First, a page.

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The Mandelbulb is a three-dimensional fractal, constructed by Daniel White and Paul Nylander using spherical coordinates in 2009.^{[1]}
A canonical 3-dimensional Mandelbrot set does not exist, since there is no 3-dimensional analogue of the 2-dimensional space of complex numbers. It is possible to construct Mandelbrot sets in 4 dimensions using quaternions and bicomplex numbers.
White and Nylander's formula for the "nth power" of the vector ${\mathbf {v} }=\langle x,y,z\rangle$ in ℝ^{3} is
where
$r={\sqrt {x^{2}+y^{2}+z^{2}}}$,
$\phi =\arctan(y/x)=\arg(x+yi)$, and
$\theta =\arctan({\sqrt {x^{2}+y^{2}}}/z)=\arccos(z/r)$.
The Mandelbulb is then defined as the set of those ${\mathbf {c} }$ in ℝ^{3} for which the orbit of $\langle 0,0,0\rangle$ under the iteration ${\mathbf {v} }\mapsto {\mathbf {v} }^{n}+{\mathbf {c} }$ is bounded.^{[2]} For n > 3, the result is a 3-dimensional bulb-like structure with fractal surface detail and a number of "lobes" depending on n. Many of their graphic renderings use n = 8. However, the equations can be simplified into rational polynomials when n is odd. For example, in the case n = 3, the third power can be simplified into the more elegant form:
The Mandelbulb given by the formula above is actually one in a family of fractals given by parameters (p,q) given by:
Since p and q do not necessarily have to equal n for the identity |v^{n}|=|v|^{n} to hold. More general fractals can be found by setting
for functions f and g.
Other formulae come from identities which parametrise the sum of squares to give a power of the sum of squares such as:
which we can think of as a way to square a triplet of numbers so that the modulus is squared. So this gives, for example:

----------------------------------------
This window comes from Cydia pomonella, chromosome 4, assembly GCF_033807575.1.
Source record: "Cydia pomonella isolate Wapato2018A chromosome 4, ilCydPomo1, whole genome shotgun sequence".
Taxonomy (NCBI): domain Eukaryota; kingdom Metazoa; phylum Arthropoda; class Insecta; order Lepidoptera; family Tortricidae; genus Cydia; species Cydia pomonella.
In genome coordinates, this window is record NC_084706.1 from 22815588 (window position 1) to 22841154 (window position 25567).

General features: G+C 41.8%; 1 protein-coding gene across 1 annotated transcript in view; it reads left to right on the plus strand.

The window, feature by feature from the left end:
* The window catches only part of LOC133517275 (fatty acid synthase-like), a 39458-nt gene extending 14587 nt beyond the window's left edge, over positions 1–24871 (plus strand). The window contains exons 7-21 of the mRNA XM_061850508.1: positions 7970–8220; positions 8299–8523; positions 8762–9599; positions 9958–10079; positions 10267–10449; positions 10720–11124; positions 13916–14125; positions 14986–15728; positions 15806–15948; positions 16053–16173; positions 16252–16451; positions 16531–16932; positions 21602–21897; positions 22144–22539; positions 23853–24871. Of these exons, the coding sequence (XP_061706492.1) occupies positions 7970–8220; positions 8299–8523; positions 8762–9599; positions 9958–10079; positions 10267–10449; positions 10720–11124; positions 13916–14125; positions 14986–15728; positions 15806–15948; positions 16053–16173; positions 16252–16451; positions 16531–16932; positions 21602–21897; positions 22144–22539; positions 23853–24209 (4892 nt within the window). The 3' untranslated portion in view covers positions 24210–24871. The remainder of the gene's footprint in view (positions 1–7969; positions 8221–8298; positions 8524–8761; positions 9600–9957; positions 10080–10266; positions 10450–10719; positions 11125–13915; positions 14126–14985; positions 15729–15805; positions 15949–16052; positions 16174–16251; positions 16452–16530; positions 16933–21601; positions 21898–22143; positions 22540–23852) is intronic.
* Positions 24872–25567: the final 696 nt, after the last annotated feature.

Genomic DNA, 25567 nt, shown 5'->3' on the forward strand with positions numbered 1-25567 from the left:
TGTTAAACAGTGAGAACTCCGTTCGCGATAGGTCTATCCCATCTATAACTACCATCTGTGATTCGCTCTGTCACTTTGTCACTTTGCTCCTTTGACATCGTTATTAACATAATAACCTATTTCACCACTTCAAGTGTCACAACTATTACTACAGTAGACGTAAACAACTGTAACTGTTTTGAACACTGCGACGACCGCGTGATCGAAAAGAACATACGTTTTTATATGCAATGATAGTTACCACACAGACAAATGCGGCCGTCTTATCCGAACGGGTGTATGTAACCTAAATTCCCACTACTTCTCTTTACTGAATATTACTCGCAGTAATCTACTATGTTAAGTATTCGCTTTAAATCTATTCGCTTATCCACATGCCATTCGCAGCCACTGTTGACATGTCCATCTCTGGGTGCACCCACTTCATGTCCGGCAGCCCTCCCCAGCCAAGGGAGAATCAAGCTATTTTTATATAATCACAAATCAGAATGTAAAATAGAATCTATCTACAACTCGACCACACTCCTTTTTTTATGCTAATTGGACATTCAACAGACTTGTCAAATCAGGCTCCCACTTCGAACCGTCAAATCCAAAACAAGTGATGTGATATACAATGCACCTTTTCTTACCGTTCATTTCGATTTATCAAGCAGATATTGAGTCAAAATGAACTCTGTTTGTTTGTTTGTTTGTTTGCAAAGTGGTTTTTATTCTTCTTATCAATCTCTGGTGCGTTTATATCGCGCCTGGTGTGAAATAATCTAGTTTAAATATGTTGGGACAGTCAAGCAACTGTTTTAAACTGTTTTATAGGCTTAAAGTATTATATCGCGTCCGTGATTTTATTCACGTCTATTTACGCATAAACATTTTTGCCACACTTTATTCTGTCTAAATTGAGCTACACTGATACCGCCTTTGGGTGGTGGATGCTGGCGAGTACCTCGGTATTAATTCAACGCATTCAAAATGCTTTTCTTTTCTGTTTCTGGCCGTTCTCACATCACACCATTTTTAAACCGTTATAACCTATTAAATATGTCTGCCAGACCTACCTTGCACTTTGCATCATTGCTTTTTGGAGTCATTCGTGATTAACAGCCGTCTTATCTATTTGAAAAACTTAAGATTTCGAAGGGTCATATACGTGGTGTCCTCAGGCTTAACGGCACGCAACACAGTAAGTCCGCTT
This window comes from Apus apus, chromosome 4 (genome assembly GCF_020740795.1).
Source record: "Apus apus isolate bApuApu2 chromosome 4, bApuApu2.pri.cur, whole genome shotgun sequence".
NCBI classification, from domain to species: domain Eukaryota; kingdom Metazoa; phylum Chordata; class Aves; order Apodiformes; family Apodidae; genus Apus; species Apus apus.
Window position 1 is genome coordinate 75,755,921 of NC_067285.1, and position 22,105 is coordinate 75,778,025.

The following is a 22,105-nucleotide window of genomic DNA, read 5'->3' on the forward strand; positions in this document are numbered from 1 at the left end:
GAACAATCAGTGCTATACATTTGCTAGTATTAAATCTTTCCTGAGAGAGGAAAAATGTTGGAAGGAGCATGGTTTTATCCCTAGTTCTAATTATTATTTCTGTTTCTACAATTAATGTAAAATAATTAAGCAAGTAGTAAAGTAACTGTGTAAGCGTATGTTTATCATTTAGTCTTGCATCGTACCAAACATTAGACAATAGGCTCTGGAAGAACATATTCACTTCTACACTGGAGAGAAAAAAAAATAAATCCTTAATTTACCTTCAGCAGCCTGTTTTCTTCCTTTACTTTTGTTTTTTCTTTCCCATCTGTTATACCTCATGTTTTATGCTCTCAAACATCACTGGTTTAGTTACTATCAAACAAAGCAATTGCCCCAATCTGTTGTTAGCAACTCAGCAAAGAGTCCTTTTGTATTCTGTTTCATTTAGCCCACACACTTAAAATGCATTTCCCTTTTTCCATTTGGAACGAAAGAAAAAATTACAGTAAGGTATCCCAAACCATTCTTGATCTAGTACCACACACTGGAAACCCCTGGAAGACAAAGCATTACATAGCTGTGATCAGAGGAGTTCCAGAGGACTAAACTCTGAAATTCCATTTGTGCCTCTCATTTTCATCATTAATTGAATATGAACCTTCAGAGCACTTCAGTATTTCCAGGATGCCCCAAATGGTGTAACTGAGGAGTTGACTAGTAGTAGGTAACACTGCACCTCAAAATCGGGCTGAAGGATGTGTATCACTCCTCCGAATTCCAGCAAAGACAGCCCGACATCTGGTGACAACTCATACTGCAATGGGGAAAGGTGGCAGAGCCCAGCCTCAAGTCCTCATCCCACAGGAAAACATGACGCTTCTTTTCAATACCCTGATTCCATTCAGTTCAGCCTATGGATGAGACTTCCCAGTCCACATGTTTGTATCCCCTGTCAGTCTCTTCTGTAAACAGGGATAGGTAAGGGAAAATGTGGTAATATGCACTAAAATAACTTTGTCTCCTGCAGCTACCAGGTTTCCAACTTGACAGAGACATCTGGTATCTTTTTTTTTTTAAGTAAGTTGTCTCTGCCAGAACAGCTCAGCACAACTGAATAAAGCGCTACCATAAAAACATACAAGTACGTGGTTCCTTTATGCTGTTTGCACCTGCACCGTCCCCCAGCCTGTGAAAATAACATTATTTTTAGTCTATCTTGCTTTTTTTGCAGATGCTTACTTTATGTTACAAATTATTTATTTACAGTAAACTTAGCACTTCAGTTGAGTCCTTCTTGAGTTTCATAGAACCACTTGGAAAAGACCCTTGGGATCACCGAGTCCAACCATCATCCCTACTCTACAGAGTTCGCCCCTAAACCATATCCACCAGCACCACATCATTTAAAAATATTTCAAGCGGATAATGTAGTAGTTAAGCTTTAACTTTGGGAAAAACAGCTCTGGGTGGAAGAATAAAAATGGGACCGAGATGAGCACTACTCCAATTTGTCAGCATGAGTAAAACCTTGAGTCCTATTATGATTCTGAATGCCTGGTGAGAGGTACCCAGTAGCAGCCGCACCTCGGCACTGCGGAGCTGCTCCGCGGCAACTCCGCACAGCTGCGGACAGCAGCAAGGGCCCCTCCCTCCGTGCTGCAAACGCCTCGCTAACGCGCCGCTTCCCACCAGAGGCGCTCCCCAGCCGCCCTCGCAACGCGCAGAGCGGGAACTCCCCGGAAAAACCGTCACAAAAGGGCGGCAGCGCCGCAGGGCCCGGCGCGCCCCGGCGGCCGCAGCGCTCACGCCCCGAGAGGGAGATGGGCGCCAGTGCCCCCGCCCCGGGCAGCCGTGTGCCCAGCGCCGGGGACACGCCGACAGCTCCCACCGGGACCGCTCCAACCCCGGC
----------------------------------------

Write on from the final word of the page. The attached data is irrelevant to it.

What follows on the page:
or various other permutations. This 'quadratic' formula can be applied several times to get many power-2 formulae.
Other formulae come from identities which parametrise the sum of squares to give a power of the sum of squares such as:
which we can think of as a way to cube a triplet of numbers so that the modulus is cubed. So this gives:
or other permutations.
for example. This reduces to the complex fractal $w\rightarrow w^{3}+w_{0}$ when z=0 and $w\rightarrow {\overline {w}}^{3}+w_{0}$ when y=0.
There are several ways to combine two such `cubic` transforms to get a power-9 transform which has slightly more structure.
Another way to create Mandelbulbs with cubic symmetry is by taking the complex iteration formula $z\rightarrow z^{4m+1}+z_{0}$ for some integer m and adding terms to make it symmetrical in 3 dimensions but keeping the cross-sections to be the same 2 dimensional fractal. (The 4 comes from the fact that $i^{4}=1$.) For example, take the case of $z\rightarrow z^{5}+z_{0}$. In two dimensions where $z=x+iy$ this is:
This can be then extended to three dimensions to give:
for arbitrary constants A,B,C and D which give different Mandelbulbs (usually set to 0). The case $z\rightarrow z^{9}$ gives a Mandelbulb most similar to the first example where n=9. A more pleasing result for the fifth power is got basing it on the formula: $z\rightarrow -z^{5}+z_{0}$.
This fractal has cross-sections of the power 9 Mandelbrot fractal. It has 32 small bulbs sprouting from the main sphere. It is defined by, for example:
These formula can be written in a shorter way:
and equivalently for the other coordinates.
A perfect spherical formula can be defined as a formula:
where
where f,g and h are nth power rational trinomials and n is an integer. The cubic fractal above is an example.
This article uses material from the Wikipedia article "Mandelbulb", which is released under the Creative Commons Attribution-Share-Alike License 3.0. There is a list of all authors in Wikipedia
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